Aug. 5, 2013
In an era when high-performance cars are becoming more and more complicated, the 370Z is refreshingly mechanical and relatively light in weight. Nissan photo
The original and affordable Datsun 240Z rode out of the Far East way back in 1970 to challenge the world’s best two-seaters, most of which bore high-and-mighty European nameplates and price tags to match. A mere 43 years later, the Z-car is not only still around, it’s also become the most popular sports car of all time, with more than two million reportedly sold. (However, had the Z been offered in North America under its home-market name of “Fairlady,” that record never would have been set.)
The Z has always been a traditional front-engine, rear-drive coupe, but the car went through a lot of permutations in four decades, including the 260Z, 280Z, 280ZX and 300ZX, and even a five-year absence from the US market. The current styling emerged in 2002 with the 350Z. Today’s car, the 370Z, appeared as a 2009 model, and changes since then have been relatively minor and largely cosmetic.
The door panels, hood and rear deck lid are still aluminum; the instrument binnacle still moves with the steering wheel when you adjust it. The cockpit is still a place in which to do serious business, and the aerodynamics still cancel all lift, front and rear, at speed. The high-revving 3.7-liter V-6 still punches out at 332 horsepower and 270 lb-ft of torque, and it’s still attached to either a crisp 6-speed manual gearbox or a 7-speed adaptive autobox with paddle shifters.
And there are still just two option bundles: The Navigation Package ($2,150), which includes satnav, Bluetooth and various connectivity features, and a backup camera—a necessity, given the gunslit rear window and the wide roof buttresses. Then there’s the Sport Package.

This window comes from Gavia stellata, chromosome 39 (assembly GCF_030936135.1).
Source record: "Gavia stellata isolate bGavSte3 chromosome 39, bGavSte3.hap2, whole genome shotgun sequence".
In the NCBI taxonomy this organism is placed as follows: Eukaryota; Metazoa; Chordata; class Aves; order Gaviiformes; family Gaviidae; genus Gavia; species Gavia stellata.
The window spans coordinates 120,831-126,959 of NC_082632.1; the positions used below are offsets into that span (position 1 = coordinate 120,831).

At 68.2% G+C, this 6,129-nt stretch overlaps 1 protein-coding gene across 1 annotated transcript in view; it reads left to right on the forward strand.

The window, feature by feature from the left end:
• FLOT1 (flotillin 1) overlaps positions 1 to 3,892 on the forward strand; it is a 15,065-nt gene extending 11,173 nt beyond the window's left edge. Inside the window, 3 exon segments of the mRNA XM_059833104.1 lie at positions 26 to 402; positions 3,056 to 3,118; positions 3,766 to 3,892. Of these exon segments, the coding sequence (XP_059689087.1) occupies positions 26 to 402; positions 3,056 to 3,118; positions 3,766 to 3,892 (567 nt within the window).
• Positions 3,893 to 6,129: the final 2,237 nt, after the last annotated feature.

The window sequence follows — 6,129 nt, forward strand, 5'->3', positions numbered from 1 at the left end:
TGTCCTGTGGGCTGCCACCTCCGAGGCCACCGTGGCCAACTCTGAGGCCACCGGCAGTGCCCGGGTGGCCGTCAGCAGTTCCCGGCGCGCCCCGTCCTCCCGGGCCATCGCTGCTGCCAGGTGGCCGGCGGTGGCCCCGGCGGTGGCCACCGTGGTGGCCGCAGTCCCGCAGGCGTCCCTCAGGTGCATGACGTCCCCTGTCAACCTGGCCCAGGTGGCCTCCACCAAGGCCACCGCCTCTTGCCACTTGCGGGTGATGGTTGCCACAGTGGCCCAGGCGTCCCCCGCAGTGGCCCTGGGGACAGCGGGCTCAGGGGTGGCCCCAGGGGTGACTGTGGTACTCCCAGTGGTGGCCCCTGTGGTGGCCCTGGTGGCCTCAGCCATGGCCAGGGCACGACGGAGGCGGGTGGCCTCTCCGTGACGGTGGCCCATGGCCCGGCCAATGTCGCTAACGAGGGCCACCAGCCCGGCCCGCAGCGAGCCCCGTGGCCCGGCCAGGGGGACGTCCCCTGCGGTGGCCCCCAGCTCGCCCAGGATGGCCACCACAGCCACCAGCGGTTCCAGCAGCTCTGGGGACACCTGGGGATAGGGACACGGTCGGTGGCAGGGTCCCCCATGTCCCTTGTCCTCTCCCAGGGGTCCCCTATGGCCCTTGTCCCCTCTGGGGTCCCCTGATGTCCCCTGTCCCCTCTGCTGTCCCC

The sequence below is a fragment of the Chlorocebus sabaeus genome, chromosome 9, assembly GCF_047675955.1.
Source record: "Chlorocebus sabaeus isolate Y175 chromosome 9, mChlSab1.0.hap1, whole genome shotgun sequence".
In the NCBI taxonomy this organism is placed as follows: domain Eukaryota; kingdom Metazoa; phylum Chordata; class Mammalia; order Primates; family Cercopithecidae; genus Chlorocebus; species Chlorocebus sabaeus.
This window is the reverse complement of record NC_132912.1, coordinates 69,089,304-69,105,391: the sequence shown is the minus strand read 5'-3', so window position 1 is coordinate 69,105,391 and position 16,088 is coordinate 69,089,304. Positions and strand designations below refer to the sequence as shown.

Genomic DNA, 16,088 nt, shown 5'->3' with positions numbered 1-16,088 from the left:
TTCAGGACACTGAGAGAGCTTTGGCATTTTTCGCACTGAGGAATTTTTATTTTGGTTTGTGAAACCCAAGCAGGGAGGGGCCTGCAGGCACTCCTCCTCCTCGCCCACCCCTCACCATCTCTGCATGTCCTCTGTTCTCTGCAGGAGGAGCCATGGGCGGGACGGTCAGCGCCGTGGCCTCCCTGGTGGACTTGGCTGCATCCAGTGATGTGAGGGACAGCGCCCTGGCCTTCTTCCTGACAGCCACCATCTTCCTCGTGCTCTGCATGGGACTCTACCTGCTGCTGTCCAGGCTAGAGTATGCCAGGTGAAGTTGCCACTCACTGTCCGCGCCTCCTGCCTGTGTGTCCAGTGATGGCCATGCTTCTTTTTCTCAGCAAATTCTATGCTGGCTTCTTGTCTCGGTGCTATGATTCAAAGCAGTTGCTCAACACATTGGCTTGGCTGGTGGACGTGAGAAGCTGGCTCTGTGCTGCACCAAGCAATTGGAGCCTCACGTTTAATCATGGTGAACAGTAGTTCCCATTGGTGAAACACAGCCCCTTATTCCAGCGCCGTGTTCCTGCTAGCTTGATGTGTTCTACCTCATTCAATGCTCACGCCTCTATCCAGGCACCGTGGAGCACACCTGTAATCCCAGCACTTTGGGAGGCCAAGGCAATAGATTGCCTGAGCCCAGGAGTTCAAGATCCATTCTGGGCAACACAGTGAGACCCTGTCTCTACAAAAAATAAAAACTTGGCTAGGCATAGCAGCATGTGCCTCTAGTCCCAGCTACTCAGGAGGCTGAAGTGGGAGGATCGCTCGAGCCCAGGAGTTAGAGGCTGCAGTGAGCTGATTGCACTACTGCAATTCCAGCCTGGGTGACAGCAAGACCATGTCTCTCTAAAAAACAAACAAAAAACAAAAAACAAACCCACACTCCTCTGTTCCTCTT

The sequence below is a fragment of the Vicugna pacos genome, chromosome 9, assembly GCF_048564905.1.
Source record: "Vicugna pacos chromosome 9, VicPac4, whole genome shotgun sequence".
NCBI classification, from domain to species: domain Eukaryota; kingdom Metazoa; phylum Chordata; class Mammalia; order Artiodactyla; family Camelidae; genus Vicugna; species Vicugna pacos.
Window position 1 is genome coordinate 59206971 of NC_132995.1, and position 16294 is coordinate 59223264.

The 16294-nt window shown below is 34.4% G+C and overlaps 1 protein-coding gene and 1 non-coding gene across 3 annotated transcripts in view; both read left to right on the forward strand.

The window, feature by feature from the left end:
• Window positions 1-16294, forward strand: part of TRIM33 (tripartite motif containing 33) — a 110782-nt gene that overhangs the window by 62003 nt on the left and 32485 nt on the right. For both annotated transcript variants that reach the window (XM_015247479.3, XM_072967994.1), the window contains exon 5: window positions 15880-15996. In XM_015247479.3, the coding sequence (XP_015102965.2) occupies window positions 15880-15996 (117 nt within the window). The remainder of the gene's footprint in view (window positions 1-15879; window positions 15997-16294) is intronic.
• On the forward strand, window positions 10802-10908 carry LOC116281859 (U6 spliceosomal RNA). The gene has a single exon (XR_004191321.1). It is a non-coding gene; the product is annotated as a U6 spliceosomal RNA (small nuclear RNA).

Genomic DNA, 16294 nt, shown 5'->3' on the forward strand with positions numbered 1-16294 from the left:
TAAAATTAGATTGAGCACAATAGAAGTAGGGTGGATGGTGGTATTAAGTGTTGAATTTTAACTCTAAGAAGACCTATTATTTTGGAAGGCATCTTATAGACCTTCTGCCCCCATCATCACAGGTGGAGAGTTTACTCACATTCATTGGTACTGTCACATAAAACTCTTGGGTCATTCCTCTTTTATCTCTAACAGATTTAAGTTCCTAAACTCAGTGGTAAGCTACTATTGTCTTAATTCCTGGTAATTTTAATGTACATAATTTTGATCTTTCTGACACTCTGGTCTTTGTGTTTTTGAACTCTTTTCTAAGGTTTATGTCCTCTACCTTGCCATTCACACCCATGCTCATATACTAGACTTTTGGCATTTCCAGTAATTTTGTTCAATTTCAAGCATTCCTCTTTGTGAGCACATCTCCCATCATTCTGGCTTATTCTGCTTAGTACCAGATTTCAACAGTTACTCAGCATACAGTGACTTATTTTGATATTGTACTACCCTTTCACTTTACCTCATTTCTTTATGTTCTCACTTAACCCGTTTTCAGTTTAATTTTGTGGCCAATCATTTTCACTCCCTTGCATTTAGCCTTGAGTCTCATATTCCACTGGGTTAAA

Why does a sports car need a Sport Package? Never mind; if you want the Euro-tuned shock absorbers and the nifty SynchroRev transmission feature that blips the throttle on downshifts to match gear revs, the red sport brakes and the limited-slip differential—and you probably do—you’ll have to pay an extra $2,830 to get them.
However well equipped a 370Z may be, it’s still pure essence of sports car. Punch the starter button and the motor whirrs and whines, then lights off with a bark. The clutch grabs like steel Velcro; backing out of the driveway, the wide Yokohamas stutter on the gravel. The big brakes bite hard. In town the suspension has all the give of sun-warmed granite. The Z is mechanical and growly and it constantly asks, “Are you paying attention?”
But the driver’s seat adjusts eight ways and is snug and supportive, and the rack-and-pinion steering tells us exactly what’s going on underfoot. Slip out of town and when there’s an opening in traffic, tug the nose to the right, downshift and go. With a baritone howl the car shoots ahead. High-g corners, full-bore stops, broken pavement—the Z stays planted, never discomposed, and the convertible won’t creak or flex. On the interstate, the Z can clear left-lane slugs simply by showing up hungry in their mirrors. At speed, the noise may be enough to discourage cellphone use, which is all to the good, but even long drives are exhilarating, involving and not uncomfortable.
In 1970, a 240Z cost $3,700. According to the Fed, that’s equivalent to about $22,000 today. But Z-cars, particularly convertibles, have far outstripped inflation; prices for the Roadster, with its power folding top, start at $41,470. Our car, a Roadster Tour loaded with heated and cooled leather seats and all the toys, had a sticker price of $50,055.
This is no longer chump change, but Porsches, Corvettes and Jaguar’s new roadster now routinely cost twice that much. Meanwhile, the Z-car itself has been knocked off by Mazda’s MX-5 Miata and the Toyota/Subaru FR-S/BRZ, sports cars that slipped in behind it for much less money, if much less performance.
The best way to look at the Z today is as an eye-catching coupe with many of the extrovert features of recent supercars—blistering performance, poor visibility aft, a stiff ride, steering that often demands both hands, high decibel output, room for one passenger and barely a weekend’s worth of clothing, and an exciting driving experience—but with the price and the drip-dry reliability of a family sedan. How great is that?